This is the 14th of my series Introduction to Gulp.js. Today I will write a task to sync the files of my Jekyll site to my webserver.
- Intro and Setup
- Server with BrowserSync and Configuration
- Build, Clean and Jekyll
- Creating CSS with Sass (and Compass)
- Images and Vector Fonts
- Base64 Encoded Images
- Watch for Changes
- Generating CSS Image Sprites
- Production Build, Server and Jekyll
- Deploying the Website with Rsync
- Performance Improvements with WebP and Gzip
Deploying the Website
There are a lot of possibilites to get a website on the server. You may use FTP, SFTP, SCP, SCP2, Rsync or Git. I use Rsync because it’s fast and easy to use.
I write another tasks as entry point:
This will just start the
rsync task. But I could add more tasks, for example a task, which creates a zip archive of the build and copies it to a backup on my harddrive.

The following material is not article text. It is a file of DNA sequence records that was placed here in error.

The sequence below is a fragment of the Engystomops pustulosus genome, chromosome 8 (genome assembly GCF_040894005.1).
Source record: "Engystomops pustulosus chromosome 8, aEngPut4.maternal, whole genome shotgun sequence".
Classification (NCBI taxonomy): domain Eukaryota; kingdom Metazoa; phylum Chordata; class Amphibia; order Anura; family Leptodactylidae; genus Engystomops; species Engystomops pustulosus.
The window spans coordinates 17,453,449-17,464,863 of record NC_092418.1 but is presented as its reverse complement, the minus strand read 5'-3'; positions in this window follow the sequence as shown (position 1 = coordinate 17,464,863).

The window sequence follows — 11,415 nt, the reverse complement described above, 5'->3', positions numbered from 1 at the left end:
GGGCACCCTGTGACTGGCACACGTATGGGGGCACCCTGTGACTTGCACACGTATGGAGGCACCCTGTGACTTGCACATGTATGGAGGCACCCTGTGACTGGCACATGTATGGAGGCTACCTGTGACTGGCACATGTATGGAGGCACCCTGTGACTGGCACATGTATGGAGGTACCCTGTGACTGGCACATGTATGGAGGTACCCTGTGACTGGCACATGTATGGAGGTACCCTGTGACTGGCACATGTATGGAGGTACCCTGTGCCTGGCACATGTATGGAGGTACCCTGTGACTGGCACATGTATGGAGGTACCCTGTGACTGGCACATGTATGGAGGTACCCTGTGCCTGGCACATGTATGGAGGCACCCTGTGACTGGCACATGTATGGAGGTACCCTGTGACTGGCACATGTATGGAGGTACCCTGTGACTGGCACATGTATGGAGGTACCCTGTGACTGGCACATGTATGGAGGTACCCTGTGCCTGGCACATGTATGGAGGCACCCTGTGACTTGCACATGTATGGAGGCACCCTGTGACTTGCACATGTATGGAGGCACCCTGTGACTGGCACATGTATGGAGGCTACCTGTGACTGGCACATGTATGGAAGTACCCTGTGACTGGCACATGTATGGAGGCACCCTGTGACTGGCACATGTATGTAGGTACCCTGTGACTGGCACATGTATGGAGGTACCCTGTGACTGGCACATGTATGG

$ npm install --save-dev firstname.lastname@example.org
This task will grab all files in my production folder, connect to my server and copy all files recursively to my website root. It will delete old files and just add changes to the server.
This concludes the series Introduction to Gulp.js. Developing and deploying with Gulp.js is fun.
I like the UNIX philosophy of Gulp.js: Having small files, which do one task and connect these to larger workflows. And because I kept my Gulp.js tasks small, pluggable and easily shareable, I was able to add Gulp.js to my second website in less than five minutes.